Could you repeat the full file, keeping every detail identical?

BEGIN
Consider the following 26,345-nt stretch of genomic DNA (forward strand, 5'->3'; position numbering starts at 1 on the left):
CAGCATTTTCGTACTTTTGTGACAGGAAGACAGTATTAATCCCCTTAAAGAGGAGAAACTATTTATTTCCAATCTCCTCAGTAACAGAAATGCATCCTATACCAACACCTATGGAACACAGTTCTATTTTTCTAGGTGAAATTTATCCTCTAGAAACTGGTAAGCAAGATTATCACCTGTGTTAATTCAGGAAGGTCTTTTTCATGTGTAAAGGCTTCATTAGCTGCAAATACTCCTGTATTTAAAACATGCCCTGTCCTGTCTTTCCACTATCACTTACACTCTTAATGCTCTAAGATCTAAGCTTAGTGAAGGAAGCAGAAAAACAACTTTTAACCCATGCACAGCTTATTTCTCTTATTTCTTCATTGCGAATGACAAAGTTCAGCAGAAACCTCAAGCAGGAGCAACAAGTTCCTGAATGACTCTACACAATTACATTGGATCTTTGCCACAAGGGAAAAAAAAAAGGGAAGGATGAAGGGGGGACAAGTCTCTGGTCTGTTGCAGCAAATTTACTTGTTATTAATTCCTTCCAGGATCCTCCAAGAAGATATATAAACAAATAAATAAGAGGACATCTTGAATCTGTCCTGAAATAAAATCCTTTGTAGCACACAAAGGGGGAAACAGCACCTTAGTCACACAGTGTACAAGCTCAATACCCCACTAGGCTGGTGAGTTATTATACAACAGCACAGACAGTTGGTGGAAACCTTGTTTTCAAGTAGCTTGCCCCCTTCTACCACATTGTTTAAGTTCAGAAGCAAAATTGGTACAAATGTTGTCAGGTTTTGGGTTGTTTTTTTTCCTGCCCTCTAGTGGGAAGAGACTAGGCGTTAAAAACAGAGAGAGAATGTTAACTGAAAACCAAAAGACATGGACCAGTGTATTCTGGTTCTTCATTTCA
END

Consider the following 26,345-nt stretch of genomic DNA (forward strand, 5'->3'; position numbering starts at 1 on the left):
CAGCATTTTCGTACTTTTGTGACAGGAAGACAGTATTAATCCCCTTAAAGAGGAGAAACTATTTATTTCCAATCTCCTCAGTAACAGAAATGCATCCTATACCAACACCTATGGAACACAGTTCTATTTTTCTAGGTGAAATTTATCCTCTAGAAACTGGTAAGCAAGATTATCACCTGTGTTAATTCAGGAAGGTCTTTTTCATGTGTAAAGGCTTCATTAGCTGCAAATACTCCTGTATTTAAAACATGCCCTGTCCTGTCTTTCCACTATCACTTACACTCTTAATGCTCTAAGATCTAAGCTTAGTGAAGGAAGCAGAAAAACAACTTTTAACCCATGCACAGCTTATTTCTCTTATTTCTTCATTGCGAATGACAAAGTTCAGCAGAAACCTCAAGCAGGAGCAACAAGTTCCTGAATGACTCTACACAATTACATTGGATCTTTGCCACAAGGGAAAAAAAAAAGGGAAGGATGAAGGGGGGACAAGTCTCTGGTCTGTTGCAGCAAATTTACTTGTTATTAATTCCTTCCAGGATCCTCCAAGAAGATATATAAACAAATAAATAAGAGGACATCTTGAATCTGTCCTGAAATAAAATCCTTTGTAGCACACAAAGGGGGAAACAGCACCTTAGTCACACAGTGTACAAGCTCAATACCCCACTAGGCTGGTGAGTTATTATACAACAGCACAGACAGTTGGTGGAAACCTTGTTTTCAAGTAGCTTGCCCCCTTCTACCACATTGTTTAAGTTCAGAAGCAAAATTGGTACAAATGTTGTCAGGTTTTGGGTTGTTTTTTTTCCTGCCCTCTAGTGGGAAGAGACTAGGCGTTAAAAACAGAGAGAGAATGTTAACTGAAAACCAAAAGACATGGACCAGTGTATTCTGGTTCTTCATTTCA